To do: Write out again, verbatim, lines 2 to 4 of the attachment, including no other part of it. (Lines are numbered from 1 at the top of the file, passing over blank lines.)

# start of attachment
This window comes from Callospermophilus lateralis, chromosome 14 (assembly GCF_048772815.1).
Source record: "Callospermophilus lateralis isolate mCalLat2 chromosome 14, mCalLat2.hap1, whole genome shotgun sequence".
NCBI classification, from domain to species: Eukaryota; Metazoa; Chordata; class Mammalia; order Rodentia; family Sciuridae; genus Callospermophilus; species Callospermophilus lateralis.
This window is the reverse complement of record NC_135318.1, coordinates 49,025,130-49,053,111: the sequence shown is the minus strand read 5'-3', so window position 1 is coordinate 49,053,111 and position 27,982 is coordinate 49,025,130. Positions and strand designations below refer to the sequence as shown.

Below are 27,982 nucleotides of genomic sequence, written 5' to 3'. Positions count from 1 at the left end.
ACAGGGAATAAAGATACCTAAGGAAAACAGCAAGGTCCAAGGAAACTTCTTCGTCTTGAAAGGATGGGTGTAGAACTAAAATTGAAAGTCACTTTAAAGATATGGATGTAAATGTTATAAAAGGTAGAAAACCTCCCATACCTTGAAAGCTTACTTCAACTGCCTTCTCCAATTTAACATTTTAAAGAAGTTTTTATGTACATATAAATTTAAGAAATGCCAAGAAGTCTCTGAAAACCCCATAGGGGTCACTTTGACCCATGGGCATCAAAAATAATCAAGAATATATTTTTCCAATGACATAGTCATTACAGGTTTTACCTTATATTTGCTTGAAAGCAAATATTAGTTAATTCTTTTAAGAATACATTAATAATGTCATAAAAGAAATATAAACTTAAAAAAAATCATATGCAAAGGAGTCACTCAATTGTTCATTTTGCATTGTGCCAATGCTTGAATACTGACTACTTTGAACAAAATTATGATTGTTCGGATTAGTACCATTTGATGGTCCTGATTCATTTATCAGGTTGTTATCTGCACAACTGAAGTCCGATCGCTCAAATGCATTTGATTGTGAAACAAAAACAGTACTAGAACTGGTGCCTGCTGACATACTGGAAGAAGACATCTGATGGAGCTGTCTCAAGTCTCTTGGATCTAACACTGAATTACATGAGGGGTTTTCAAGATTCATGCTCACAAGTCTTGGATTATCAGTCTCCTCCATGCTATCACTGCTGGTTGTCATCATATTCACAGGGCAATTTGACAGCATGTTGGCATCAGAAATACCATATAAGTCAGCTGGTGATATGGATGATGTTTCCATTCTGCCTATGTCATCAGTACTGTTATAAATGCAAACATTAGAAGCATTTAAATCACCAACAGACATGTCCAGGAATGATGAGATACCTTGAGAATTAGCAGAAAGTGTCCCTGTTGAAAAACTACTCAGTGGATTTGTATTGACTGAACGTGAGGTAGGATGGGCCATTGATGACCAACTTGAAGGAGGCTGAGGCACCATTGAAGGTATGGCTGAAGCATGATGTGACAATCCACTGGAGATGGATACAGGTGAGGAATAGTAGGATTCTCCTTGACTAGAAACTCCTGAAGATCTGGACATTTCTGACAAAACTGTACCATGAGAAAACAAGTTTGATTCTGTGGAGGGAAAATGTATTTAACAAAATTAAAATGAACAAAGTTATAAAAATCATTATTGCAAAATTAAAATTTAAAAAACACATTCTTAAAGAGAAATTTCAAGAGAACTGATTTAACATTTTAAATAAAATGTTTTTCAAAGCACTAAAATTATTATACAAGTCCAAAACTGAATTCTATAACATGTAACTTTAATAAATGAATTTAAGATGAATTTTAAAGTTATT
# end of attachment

Source record: "Callospermophilus lateralis isolate mCalLat2 chromosome 14, mCalLat2.hap1, whole genome shotgun sequence".
NCBI classification, from domain to species: Eukaryota; Metazoa; Chordata; class Mammalia; order Rodentia; family Sciuridae; genus Callospermophilus; species Callospermophilus lateralis.
This window is the reverse complement of record NC_135318.1, coordinates 49,025,130-49,053,111: the sequence shown is the minus strand read 5'-3', so window position 1 is coordinate 49,053,111 and position 27,982 is coordinate 49,025,130. Positions and strand designations below refer to the sequence as shown.